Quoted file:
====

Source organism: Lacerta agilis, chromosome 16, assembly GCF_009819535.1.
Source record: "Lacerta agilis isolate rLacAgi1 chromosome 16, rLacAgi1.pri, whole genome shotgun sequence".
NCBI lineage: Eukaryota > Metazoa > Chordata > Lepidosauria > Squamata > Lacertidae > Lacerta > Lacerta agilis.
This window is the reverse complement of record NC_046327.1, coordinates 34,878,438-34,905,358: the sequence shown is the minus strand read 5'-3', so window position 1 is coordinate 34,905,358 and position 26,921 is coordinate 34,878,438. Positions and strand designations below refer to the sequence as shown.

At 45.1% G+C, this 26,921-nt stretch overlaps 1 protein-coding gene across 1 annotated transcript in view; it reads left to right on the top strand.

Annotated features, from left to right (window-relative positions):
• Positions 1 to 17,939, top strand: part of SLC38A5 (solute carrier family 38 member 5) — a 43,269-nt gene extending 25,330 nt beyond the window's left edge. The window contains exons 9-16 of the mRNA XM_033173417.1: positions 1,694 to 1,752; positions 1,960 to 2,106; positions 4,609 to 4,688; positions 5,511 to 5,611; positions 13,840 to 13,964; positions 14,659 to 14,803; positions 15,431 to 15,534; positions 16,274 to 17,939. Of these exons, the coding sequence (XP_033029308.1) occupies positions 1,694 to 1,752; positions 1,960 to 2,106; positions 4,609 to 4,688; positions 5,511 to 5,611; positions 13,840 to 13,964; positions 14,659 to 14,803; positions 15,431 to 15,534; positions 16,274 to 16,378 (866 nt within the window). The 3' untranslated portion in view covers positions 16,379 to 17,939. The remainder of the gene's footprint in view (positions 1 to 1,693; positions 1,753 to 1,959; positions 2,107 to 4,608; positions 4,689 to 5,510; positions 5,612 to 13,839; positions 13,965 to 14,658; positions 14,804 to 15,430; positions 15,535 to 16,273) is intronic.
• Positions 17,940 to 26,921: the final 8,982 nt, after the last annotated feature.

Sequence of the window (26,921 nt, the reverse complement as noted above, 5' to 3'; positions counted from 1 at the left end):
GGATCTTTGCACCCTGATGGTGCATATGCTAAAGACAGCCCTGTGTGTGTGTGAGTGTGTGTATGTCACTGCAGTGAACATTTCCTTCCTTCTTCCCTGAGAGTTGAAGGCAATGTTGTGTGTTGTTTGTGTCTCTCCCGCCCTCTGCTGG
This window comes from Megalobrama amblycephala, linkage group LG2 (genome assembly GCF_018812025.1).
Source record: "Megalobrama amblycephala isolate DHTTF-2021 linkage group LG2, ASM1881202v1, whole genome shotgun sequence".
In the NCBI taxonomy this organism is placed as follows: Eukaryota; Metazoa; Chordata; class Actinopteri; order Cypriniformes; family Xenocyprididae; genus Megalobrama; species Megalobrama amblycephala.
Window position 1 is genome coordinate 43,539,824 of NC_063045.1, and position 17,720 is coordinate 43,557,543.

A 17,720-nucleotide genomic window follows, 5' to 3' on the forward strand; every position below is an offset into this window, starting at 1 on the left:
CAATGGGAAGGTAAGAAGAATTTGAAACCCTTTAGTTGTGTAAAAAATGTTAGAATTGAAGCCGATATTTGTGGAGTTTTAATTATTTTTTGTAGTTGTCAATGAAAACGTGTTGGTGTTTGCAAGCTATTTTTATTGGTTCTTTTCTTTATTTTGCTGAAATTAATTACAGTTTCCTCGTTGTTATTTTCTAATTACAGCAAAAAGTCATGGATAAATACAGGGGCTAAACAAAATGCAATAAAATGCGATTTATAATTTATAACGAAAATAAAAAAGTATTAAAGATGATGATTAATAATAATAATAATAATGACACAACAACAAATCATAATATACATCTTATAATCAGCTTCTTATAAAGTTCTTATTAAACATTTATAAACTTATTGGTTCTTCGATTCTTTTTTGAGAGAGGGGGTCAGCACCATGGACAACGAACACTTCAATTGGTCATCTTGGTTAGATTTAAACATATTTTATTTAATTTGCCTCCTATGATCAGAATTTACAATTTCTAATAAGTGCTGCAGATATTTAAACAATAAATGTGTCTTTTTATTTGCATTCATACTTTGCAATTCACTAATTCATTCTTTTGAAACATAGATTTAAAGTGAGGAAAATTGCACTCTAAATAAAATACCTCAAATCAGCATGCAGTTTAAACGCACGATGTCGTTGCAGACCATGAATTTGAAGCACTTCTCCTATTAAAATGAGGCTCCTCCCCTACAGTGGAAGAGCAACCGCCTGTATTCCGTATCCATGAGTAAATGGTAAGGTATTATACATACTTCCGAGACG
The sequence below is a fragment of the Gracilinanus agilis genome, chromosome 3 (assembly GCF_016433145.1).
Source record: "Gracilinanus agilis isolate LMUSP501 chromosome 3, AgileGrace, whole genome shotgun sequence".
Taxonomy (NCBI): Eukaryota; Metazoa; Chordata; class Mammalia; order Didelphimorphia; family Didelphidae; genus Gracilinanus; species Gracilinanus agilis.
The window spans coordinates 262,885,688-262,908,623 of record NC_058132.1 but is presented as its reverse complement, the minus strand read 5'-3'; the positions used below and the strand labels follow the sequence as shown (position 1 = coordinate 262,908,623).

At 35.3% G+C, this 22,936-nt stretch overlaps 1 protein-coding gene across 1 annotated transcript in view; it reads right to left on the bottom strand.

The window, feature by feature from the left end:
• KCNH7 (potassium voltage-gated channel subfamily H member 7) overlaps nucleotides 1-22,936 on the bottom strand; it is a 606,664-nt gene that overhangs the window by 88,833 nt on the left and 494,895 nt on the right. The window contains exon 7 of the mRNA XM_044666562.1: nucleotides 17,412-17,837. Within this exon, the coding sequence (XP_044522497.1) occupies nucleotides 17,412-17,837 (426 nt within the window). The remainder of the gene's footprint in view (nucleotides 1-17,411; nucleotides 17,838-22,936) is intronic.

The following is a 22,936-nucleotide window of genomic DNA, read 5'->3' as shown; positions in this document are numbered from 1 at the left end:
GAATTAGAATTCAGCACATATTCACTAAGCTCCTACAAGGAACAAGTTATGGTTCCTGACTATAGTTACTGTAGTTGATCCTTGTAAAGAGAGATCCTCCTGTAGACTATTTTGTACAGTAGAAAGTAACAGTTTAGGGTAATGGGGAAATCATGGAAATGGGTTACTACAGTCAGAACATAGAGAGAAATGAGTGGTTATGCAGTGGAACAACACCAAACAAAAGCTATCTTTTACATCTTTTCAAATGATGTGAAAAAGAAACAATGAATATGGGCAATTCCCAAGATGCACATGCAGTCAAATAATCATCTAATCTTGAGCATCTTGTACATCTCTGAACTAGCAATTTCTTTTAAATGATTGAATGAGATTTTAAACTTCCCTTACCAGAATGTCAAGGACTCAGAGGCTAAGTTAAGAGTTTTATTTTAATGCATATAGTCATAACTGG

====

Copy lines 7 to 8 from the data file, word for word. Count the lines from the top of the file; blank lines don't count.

• Positions 1 to 17,939, top strand: part of SLC38A5 (solute carrier family 38 member 5) — a 43,269-nt gene extending 25,330 nt beyond the window's left edge. The window contains exons 9-16 of the mRNA XM_033173417.1: positions 1,694 to 1,752; positions 1,960 to 2,106; positions 4,609 to 4,688; positions 5,511 to 5,611; positions 13,840 to 13,964; positions 14,659 to 14,803; positions 15,431 to 15,534; positions 16,274 to 17,939. Of these exons, the coding sequence (XP_033029308.1) occupies positions 1,694 to 1,752; positions 1,960 to 2,106; positions 4,609 to 4,688; positions 5,511 to 5,611; positions 13,840 to 13,964; positions 14,659 to 14,803; positions 15,431 to 15,534; positions 16,274 to 16,378 (866 nt within the window). The 3' untranslated portion in view covers positions 16,379 to 17,939. The remainder of the gene's footprint in view (positions 1 to 1,693; positions 1,753 to 1,959; positions 2,107 to 4,608; positions 4,689 to 5,510; positions 5,612 to 13,839; positions 13,965 to 14,658; positions 14,804 to 15,430; positions 15,535 to 16,273) is intronic.
• Positions 17,940 to 26,921: the final 8,982 nt, after the last annotated feature.